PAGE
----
Tuesday, December 8, 2009

A Lesson in Grieving

Last night I had a very Freudian dream. It seems I had enrolled in pilot school. My husband, Felix, who passed away a few months ago and I drove to the airport for the lessons. He waited in the car while I went in. I went into the airplane which also had a store and bought what seemed to be a pilot bag. There was an announcement on the loud speaker that all students should now be on the plane which was leaving in five minutes. Suddenly I panicked and said I couldn't go. I had to get off the plane because Felix was waiting and needed a ride home. Then a voice which was both Felix' and an awake part of me said, "It is all right. I am dead. I do not need a ride. I am already home." Before I could decide, the plane took off with me in it. The plane was crowded. There was a big buffet with lots of food. A server saw my puzzled look and said it was all right. They always did this as thanksgiving and proceeded to serve me. Meanwhile, a fire had started in the back of the plane and the loud speaker once again blurted that it was now the job of the students to land the plane safely. And we did.

It has always amazed me how insights abound if we just pay attention. Felix loved airplanes and dreamed of flying one. He loved watching airplanes take off and land. He enjoyed seeing airplane fuselage frames on rail cars at the train yard. He believed that when planes are being built it meant that people had jobs.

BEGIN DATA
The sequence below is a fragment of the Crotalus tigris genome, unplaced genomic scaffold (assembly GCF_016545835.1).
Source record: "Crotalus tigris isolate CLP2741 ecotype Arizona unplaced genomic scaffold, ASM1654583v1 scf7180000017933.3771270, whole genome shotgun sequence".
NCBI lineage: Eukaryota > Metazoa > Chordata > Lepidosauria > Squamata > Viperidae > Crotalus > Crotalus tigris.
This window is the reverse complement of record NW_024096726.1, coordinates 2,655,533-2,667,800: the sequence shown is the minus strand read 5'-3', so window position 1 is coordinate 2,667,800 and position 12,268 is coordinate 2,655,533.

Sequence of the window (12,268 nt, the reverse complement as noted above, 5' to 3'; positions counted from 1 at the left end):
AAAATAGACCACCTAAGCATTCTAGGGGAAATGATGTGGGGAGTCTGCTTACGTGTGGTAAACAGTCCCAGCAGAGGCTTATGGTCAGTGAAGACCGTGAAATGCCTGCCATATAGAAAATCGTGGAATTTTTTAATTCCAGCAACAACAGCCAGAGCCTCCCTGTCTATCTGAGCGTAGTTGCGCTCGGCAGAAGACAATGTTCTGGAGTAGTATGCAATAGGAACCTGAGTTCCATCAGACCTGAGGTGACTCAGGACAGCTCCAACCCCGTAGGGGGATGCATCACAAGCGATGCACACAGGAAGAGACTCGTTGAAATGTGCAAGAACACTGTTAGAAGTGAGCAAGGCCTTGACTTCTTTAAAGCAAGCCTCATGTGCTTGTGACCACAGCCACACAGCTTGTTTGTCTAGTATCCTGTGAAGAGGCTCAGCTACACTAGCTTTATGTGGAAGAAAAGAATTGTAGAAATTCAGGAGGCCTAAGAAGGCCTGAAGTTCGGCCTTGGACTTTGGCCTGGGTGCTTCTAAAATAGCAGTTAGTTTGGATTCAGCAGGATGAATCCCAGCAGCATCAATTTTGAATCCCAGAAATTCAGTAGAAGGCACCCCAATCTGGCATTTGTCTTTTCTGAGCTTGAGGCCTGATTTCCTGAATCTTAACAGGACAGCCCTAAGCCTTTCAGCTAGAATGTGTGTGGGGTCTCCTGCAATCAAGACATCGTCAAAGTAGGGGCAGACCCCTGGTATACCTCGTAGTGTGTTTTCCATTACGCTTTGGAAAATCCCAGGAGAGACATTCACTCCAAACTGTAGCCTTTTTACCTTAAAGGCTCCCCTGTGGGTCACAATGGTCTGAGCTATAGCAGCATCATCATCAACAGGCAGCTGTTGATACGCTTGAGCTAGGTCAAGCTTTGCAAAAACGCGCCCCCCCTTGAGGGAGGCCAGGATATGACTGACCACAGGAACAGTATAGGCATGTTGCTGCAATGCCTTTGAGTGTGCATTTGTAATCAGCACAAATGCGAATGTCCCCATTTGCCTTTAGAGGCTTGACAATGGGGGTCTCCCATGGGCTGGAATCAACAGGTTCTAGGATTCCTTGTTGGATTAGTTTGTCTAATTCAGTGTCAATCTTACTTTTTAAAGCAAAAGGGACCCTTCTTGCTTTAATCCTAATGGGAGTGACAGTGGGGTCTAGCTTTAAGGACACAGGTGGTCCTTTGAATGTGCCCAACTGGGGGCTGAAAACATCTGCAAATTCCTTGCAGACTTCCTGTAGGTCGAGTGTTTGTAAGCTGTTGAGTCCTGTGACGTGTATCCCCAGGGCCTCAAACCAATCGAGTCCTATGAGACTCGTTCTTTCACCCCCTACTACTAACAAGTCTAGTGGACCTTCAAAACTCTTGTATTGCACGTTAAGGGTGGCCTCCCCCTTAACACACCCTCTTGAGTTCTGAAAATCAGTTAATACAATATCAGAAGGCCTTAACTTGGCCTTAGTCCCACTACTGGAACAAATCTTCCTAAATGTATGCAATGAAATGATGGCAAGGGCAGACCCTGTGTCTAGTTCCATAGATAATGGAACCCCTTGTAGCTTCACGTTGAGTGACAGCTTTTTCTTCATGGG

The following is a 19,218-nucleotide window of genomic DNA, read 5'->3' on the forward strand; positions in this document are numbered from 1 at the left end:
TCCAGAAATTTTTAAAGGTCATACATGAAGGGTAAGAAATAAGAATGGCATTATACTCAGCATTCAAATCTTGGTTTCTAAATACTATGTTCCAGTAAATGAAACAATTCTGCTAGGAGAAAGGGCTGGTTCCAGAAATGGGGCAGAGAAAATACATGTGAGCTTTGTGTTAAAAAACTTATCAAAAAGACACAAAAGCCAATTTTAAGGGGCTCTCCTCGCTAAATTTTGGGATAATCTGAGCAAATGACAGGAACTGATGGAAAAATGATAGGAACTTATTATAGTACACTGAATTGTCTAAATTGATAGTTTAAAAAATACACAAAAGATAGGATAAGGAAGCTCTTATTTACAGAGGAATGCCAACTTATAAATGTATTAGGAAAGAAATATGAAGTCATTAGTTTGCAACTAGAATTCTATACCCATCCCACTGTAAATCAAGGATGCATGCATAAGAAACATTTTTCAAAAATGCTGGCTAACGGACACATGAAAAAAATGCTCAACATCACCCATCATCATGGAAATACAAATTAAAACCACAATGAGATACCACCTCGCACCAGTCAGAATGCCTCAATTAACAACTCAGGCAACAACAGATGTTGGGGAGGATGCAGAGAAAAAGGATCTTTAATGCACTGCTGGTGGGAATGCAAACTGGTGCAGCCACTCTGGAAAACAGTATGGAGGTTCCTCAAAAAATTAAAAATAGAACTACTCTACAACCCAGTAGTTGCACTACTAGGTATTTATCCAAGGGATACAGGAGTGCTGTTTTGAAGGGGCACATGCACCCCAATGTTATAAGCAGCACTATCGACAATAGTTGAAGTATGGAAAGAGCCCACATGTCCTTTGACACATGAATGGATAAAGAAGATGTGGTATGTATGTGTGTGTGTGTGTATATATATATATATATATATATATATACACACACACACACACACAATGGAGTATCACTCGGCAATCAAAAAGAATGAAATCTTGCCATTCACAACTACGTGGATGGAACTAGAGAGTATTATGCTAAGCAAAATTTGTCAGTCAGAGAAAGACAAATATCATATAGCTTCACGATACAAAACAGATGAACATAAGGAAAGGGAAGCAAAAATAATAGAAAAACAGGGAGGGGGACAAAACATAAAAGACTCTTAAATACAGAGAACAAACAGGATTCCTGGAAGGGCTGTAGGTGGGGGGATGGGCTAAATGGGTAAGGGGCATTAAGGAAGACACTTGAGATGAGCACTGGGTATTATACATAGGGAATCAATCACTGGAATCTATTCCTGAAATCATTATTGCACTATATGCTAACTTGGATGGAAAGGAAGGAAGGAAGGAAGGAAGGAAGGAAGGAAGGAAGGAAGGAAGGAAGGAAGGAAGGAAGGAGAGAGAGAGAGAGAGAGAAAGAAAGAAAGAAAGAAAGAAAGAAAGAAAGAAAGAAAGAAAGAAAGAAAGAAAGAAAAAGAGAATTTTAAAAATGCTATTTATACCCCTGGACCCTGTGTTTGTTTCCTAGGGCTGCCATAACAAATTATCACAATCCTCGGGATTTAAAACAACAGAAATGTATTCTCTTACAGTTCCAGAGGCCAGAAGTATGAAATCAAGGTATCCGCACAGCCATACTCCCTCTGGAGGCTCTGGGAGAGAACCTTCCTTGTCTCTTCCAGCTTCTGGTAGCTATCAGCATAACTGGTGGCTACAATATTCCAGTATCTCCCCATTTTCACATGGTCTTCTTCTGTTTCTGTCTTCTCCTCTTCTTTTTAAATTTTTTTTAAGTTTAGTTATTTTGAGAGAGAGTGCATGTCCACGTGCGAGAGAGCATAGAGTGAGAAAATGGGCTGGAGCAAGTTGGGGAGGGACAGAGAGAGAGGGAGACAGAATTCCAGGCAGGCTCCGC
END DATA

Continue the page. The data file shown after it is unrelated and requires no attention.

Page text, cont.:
Many a time, I still forget that Felix is no longer here and for a moment I think he is at work or somewhere or that I need to pick him up. Even as I pursue activities that are now truly my own, there is that momentary lapse of thinking that I am still part of a couple.

I have started the daunting task of redecorating the house which needed much repair. Felix resisted repainting our bedroom which was a manly hunter green because he was sure I would paint it a sissy pastel color. That is exactly what I did. The bedroom is now a very pastel sage green, very sissy and very happy.

I have also committed to a two year yoga study, something I have always wanted to do but did not have time for. One rigorous exercise is to study and learn from my dreams. That is how I remembered this dream and in remembering, found comfort in its meaning.

The process of grieving is a slow and sometimes tricky thing. I am still sad that he is not here. I also enjoy being alone and coming into my own, which, of course comes with great ambivalence precisely because I am not sad. I suppose it is why I had this permission dream. Looking back at the forty three years, I am sure we had hard times and fights and resentments but so generous is the heart that it filters the mind to only recall the good times. And so it is that I can remember and smile.

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